“Roll em back” or “Stand up straight” are both phrases that many of us recall getting screamed to us during childhood by either our mother or other authority figure. Proper posture has always been tied to projecting self-confidence, attractiveness, improving our moods and good health. As someone who works from home, and is in a desk chair most of the day, I am well aware of how much our daily routines affect our posture. As a result, I find myself constantly having to check my stance throughout the day, especially during my workout. Proper posture is essential to balance and maintaining proper form during your fitness routine to prevent injuries and help execute your exercise properly.
So, how does something so simple get overlooked? When you’re in a rush, or just distracted, Its easy to want to dive right into your workout routine and get it out of the way. While fitness facilities can get busy, and most of us are pressed for time, one can easily shift their focus to equipment availability, their surroundings and/or the mechanics of the exercise itself… forgetting to check their posture and form. This can not only defeat the purpose of the exercise, but it can result in injury. I am guilty of it! Two years ago while using gym equipment while slouching, I injured my back leaving me in pain for months! It is important whether using exercise equipment or participating in a fitness class to always practice good posture and form. Become familiar with the proper positioning for each exercise by closely monitoring your instructor, reviewing the labels on the fitness equipment, or asking a trainer.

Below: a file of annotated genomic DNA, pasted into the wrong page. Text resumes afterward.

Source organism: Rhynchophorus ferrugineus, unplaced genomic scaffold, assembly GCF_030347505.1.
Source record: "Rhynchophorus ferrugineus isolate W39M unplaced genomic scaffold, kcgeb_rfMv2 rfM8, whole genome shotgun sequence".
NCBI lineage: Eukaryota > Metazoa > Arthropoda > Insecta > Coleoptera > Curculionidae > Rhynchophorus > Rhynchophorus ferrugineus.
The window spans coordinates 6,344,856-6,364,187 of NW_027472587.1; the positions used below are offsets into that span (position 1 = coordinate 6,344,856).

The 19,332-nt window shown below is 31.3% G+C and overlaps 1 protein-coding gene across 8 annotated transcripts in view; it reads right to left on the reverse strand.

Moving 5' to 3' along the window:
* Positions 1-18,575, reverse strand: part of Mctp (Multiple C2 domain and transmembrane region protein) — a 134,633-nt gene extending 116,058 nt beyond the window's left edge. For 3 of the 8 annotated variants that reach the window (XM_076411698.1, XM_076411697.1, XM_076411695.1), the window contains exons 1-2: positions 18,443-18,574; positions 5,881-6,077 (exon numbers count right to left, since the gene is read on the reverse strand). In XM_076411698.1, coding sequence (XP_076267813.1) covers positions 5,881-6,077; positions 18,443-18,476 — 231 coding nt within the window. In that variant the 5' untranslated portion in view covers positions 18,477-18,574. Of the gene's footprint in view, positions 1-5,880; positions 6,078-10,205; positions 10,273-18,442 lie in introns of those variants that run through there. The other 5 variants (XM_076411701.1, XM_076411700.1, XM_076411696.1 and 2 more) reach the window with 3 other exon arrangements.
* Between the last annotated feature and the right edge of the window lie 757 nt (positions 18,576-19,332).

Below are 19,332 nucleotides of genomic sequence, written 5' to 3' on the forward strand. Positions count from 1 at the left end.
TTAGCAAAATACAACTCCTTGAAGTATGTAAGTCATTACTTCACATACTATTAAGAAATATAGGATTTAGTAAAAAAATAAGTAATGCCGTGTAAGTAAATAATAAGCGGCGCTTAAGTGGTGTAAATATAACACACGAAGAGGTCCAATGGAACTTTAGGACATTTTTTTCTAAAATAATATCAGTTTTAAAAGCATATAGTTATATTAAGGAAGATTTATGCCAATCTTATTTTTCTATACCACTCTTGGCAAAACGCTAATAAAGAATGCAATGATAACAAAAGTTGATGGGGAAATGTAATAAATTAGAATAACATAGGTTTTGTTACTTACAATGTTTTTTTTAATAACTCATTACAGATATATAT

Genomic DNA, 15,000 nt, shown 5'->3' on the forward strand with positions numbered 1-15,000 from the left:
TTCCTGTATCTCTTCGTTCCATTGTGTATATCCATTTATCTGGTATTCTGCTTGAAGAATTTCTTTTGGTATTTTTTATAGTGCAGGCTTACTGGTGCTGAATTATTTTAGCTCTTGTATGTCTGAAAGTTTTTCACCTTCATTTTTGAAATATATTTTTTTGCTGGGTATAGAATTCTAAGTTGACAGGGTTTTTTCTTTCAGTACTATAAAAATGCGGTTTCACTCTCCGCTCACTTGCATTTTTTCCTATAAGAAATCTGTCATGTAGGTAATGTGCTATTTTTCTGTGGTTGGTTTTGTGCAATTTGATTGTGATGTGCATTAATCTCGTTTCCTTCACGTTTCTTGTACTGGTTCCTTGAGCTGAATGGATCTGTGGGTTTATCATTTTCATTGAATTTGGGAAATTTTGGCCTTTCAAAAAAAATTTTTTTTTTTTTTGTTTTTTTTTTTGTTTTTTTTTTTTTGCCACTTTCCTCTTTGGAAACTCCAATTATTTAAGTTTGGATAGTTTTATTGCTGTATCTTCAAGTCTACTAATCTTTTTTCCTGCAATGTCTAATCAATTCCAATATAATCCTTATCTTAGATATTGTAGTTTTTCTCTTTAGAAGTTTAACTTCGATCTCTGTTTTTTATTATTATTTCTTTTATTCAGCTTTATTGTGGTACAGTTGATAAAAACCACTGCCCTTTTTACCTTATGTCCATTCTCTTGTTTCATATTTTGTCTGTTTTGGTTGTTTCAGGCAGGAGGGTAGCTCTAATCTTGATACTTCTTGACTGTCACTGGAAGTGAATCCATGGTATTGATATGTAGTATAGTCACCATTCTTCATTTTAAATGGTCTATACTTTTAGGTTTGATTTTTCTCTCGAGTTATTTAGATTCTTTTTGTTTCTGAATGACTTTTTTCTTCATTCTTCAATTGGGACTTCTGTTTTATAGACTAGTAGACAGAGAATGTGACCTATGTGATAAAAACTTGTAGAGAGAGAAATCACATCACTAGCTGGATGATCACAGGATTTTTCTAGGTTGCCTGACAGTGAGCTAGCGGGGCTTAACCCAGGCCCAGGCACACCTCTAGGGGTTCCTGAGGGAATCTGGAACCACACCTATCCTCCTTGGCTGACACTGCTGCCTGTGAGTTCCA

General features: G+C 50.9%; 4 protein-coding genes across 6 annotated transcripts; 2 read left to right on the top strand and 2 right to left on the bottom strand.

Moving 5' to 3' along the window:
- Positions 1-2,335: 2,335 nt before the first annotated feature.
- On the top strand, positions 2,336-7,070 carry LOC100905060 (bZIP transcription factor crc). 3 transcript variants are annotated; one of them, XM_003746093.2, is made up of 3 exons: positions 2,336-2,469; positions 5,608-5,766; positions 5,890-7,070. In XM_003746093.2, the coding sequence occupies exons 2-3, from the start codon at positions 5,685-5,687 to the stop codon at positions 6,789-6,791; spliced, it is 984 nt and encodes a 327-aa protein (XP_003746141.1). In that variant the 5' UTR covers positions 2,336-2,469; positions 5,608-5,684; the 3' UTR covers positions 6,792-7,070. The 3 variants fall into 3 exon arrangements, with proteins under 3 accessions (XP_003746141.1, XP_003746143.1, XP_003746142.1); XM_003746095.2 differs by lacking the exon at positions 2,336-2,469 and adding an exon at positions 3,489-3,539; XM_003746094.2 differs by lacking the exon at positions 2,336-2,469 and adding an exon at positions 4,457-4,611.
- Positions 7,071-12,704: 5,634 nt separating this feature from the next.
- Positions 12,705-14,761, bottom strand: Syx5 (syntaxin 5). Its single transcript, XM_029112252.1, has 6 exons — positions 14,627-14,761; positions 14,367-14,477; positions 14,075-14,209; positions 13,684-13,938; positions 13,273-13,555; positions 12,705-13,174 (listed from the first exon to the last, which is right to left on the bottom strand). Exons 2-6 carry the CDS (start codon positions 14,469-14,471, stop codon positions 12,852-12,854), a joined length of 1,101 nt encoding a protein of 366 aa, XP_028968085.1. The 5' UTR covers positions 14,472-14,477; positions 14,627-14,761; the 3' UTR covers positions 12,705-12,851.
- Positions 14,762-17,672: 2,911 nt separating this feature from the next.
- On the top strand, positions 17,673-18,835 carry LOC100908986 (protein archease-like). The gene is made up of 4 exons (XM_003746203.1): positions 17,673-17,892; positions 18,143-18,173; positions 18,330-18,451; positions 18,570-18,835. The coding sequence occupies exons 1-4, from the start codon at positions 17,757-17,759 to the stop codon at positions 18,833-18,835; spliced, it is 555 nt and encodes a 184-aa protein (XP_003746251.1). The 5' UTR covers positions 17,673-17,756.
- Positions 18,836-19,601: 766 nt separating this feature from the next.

If you are having difficulty with your form, there may be other reasons behind it. Although we live in a world where many of our normal routines are counterproductive to maintaining good posture, poor posture isn’t only habitual. For example, tight muscles can limit your range of motion resulting in limited ability to maintain proper form. There are also health conditions, that affect posture, like scoliosis, due to curvature in the spine. If you are having difficulty maintaining proper form for your exercises or maintaining proper posture throughout the day, it is important to discuss this with your doctor to identify any possible medical reasons that may be causing the issue.
So, next time you hear someone yell “Stand up straight!” it may be me! Exercise safely people, and the next time you start a workout, ask yourself… “how is my posture and form?”